Description : This volume reflects on the pressing questions for Irish literary studies now. Contributors challenge prevailing assumptions within the field, seek to displace the canon, and define alternative paths. From queer studies to transnationalism, from #MeToo to the politics of representing disability, this collection opens up the institution of Irish criticism and considers the ethical challenges and opportunities for scholars working in the field today from concerns with identity politics to questions of form. Moreover, the collection reflects on where we have come from and the development of Irish studies both in the Irish University Review and internationally in Asia, Australasia, Europe, and South America.
Description : This book is about the Wildean aesthetic in contemporary Irish drama. Through elucidating a discernible Wildean strand in the plays of Brian Friel, Tom Murphy, Thomas Kilroy, Marina Carr and Frank McGuinness, it demonstrates that Oscar Wilde's importance to Ireland's theatrical canon is equal to that of W. B. Yeats, J. M. Synge and Samuel Beckett. The study examines key areas of the Wildean aesthetic: his aestheticizing of experience via language and self-conscious performance; the notion of the dandy in Wildean texts and how such a figure is engaged with in today's dramas; and how his contribution to the concept of a ‘verbal theatre’ has influenced his dramatic successors. It is of particular pertinence to academics and postgraduate students in the fields of Irish drama and Irish literature, and for those interested in the work of Oscar Wilde, Brian Friel, Tom Murphy, Thomas Kilroy, Marina Carr and Frank McGuinness.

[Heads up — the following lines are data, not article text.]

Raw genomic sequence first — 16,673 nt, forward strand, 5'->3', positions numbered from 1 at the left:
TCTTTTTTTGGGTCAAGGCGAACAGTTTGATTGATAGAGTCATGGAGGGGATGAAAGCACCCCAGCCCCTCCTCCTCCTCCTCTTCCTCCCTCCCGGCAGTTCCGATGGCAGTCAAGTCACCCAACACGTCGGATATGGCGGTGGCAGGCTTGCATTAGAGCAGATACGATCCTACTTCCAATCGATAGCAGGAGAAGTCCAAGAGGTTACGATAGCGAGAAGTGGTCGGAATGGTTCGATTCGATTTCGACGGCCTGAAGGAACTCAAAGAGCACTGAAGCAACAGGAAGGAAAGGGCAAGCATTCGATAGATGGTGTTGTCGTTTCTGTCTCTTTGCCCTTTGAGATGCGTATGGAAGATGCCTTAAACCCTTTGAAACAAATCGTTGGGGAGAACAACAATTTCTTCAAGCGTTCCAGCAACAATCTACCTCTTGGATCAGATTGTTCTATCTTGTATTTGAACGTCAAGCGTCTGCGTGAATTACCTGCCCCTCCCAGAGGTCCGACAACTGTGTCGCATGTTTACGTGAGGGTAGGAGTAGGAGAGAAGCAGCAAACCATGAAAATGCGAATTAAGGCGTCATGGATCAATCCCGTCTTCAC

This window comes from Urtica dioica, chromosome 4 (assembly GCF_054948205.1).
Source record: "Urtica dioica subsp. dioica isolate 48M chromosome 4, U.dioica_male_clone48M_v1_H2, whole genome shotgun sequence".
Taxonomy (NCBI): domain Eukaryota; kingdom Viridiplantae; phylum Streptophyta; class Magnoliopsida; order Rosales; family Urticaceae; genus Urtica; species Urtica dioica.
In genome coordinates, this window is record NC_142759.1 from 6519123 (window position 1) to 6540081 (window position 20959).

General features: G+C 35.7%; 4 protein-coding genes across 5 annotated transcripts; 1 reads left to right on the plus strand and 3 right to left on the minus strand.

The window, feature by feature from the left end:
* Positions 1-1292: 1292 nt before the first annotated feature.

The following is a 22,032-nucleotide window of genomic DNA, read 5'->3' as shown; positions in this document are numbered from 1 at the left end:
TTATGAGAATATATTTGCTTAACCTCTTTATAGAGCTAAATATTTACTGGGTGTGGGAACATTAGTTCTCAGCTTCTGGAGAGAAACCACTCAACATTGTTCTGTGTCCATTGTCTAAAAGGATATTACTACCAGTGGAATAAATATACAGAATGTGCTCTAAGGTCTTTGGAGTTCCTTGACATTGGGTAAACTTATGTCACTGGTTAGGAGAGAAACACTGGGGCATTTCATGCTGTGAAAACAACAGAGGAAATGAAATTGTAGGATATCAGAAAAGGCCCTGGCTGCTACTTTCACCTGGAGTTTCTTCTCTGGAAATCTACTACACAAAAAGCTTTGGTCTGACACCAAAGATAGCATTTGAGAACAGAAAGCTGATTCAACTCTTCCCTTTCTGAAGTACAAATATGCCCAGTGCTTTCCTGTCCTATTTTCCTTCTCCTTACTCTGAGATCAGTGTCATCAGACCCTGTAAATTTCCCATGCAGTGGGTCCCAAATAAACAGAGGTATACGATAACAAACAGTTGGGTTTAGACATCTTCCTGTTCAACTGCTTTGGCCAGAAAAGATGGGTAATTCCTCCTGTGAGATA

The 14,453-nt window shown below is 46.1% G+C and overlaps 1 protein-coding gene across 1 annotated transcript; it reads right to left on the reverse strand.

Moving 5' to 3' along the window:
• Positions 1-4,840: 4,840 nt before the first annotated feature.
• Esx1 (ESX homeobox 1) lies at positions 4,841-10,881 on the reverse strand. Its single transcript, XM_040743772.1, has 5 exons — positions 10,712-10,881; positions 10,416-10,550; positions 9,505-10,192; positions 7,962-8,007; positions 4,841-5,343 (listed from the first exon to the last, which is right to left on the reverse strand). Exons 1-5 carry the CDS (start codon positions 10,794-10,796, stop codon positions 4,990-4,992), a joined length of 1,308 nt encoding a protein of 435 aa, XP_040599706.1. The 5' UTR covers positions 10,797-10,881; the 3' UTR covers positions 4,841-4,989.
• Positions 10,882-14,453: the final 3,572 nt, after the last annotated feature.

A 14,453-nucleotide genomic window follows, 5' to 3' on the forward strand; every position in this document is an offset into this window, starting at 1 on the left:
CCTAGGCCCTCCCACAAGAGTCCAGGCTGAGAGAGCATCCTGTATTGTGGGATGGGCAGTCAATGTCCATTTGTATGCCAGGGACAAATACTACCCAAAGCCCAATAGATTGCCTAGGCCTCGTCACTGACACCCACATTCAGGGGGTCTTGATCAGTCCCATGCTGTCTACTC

Description : This book is about the role that the imperfect, the disquieting and the dystopian are currently playing in the construction of Irish identities. All the essays assess identity issues that require urgent examination, problematize canonical definitions of Irishness and, above all, look at the ways in which the artistic output of the country has been altered by the Celtic Tiger phenomenon and its subsequent demise. Recent narrative from Ireland, principally published in the twenty-first century and/or at the end of the 1990s, is dealt with extensively. The authors examined include Eavan Boland, Mary Rose Callaghan, Peter Cunningham, Emma Donoghue, Anne Enright, Emer Martin, Lia Mills, Paul Muldoon, Eiléan Ní Chuilleanáin, Bernard O’Donoghue, Peter Sirr and David Wheatley.